Twins stumble in opening day loss to ChiSox

By Mike Berardino St. Paul Pioneer Press CHICAGO -- Ricky Nolasco spent parts of two seasons with Alejandro De Aza on the Marlins, so he knows all about the surprising pop the left fielder can generate from the left side. Monday's 5-3 Opening Day...

Alejandro De Aza
USA TODAY Sports Chicago White Sox left fielder Alejandro De Aza hits a two-run home run off Minnesota Twins’ starter Ricky Nolasco in the second inning Monday at U.S Cellular Field in Chicago. It was one of two homers for De Aza in the game, and Chicago won 5-3.

By Mike Berardino

St. Paul Pioneer Press

CHICAGO - Ricky Nolasco spent parts of two seasons with Alejandro De Aza on the Marlins, so he knows all about the surprising pop the left fielder can generate from the left side.

Monday’s 5-3 Opening Day loss for the Twins brought another reminder.

Two reminders, actually.


De Aza’s two-run homer in the second inning gave the Chicago White Sox the early lead, and his solo homer in the sixth gave them a little cushion on a rainy afternoon at U.S. Cellular Field. Not since Minnie Minoso in 1960 had a White Sox hitter delivered two homers on Opening Day before the home crowd.

“He just put a couple good swings on a couple balls,” said Nolasco, the Twins’ right-hander. “As a hitter, even if it’s not a bad pitch, they still have to put a good swing on it, and he did.”

The first homer came off a 2-1 cutter that Nolasco left over the middle of the plate. The second homer for De Aza, who went deep a career-high 17 times last year, came on a first-pitch fastball on the outer half.

“Obviously, a couple mistakes that got hit,” Twins catcher Kurt Suzuki said. “On a better day, they miss those mistakes. What are you going to do? Game of inches, but it happens.”

Suzuki, batting second, drove in all three Twins runs with a pair of two-out singles, but it wasn’t nearly enough for an offense that managed just two extra-base hits and went 2 for 8 with runners in scoring position.

White Sox lefty Chris Sale struck out eight in 7ƒ innings as the Twins fell on Opening Day for the sixth straight season. That’s two games longer than their previous long skid in season openers, in which they are 24-30 overall.

Nolasco, signed to a four-year, $49 million contract this offseason, worked six innings on 93 pitches and was victimized at times by a swirling wind that played havoc with balls in the air.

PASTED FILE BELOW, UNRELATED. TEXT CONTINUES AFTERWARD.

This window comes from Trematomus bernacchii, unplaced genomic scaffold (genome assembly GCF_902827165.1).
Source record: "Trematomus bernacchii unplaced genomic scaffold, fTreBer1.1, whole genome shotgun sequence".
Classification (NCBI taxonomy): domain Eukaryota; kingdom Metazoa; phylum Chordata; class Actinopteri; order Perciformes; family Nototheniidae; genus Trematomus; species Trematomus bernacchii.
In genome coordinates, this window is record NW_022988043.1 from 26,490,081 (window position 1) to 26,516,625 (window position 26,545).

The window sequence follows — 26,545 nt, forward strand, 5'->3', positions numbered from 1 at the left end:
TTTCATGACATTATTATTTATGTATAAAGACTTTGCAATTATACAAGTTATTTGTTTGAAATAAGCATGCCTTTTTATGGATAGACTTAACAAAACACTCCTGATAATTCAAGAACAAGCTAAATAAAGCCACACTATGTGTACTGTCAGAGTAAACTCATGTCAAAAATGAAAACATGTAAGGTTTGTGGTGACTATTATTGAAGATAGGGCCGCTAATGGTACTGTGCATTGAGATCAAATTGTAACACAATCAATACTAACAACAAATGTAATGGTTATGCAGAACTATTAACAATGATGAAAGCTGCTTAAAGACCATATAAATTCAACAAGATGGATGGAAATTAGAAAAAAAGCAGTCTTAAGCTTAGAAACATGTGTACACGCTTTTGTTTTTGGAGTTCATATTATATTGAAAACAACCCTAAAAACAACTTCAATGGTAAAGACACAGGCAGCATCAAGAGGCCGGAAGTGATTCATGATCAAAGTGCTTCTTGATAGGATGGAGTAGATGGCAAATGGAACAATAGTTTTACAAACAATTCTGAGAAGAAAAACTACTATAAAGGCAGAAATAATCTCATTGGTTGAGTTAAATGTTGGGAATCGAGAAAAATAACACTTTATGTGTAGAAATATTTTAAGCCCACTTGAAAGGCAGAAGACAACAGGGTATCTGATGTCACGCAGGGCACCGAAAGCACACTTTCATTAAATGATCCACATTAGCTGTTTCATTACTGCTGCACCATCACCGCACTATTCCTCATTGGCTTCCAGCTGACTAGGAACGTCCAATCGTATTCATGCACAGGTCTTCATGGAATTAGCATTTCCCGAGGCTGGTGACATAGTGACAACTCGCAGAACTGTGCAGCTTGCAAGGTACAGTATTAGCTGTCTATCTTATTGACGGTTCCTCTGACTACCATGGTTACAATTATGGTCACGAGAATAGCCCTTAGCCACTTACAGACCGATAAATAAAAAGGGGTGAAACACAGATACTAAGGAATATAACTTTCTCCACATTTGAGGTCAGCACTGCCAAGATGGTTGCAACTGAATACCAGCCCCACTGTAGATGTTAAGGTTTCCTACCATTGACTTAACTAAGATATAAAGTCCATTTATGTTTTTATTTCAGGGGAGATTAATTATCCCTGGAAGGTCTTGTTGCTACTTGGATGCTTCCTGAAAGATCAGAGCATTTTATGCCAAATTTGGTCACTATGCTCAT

Jose Abreu’s leadoff double in the second sailed over the head of right fielder Oswaldo Arcia, who was stunned when the ball carried farther than expected.


Three batters later, De Aza homered to open the scoring. He had faced Nolasco just four times previously, singling once and striking out once.

“The wind was affecting everything pretty much,” Twins left fielder Josh Willingham said. “You just didn’t really know what it was going to do to the ball. Anything up high, it was a big-time issue. Even when it was low, it was carrying.”

Willingham, who went 0 for 4, managed a nice running catch on Marcus Semien’s line shot to the warning track in the fifth.

This was the third Opening Day start of Nolasco’s career. He also drew the honor for the Marlins in 2009 and 2013, both times against the Washington Nationals.

After allowing 10 hits to the White Sox, Nolasco fell to 1-2 on Opening Day with a 6.00 earned-run average. He dropped to 0-2 with 6.63 ERA in three career starts at U.S. Cellular Field.

In 19 innings here, he has allowed 14 earned runs on 28 hits, including four homers. He could pitch here as many as 11 more times during the term of his Twins contract, but he insisted he has no quarrel with The Cell.

“I have no complaints,” he said. “I threw really well here last year. Everybody has to deal with it. Can’t make excuses, can’t complain. You go out there and do your job the best you can, and (Monday) they were the better team.”

Center fielder Aaron Hicks went 2 for 3 with a double, all against Sale. Hicks opened his rookie season in 2013 with just two hits in his first 49 at-bats, and his first extra-base hit didn’t come until his 19th game and 77th plate appearance.


“Our starter threw the ball pretty decent,” Twins manager Ron Gardenhire said. “A couple mistakes, and De Aza made us pay a couple of times. He whacked ‘em pretty good.”

The Pioneer Press is in a media partnership with Forum News Service.

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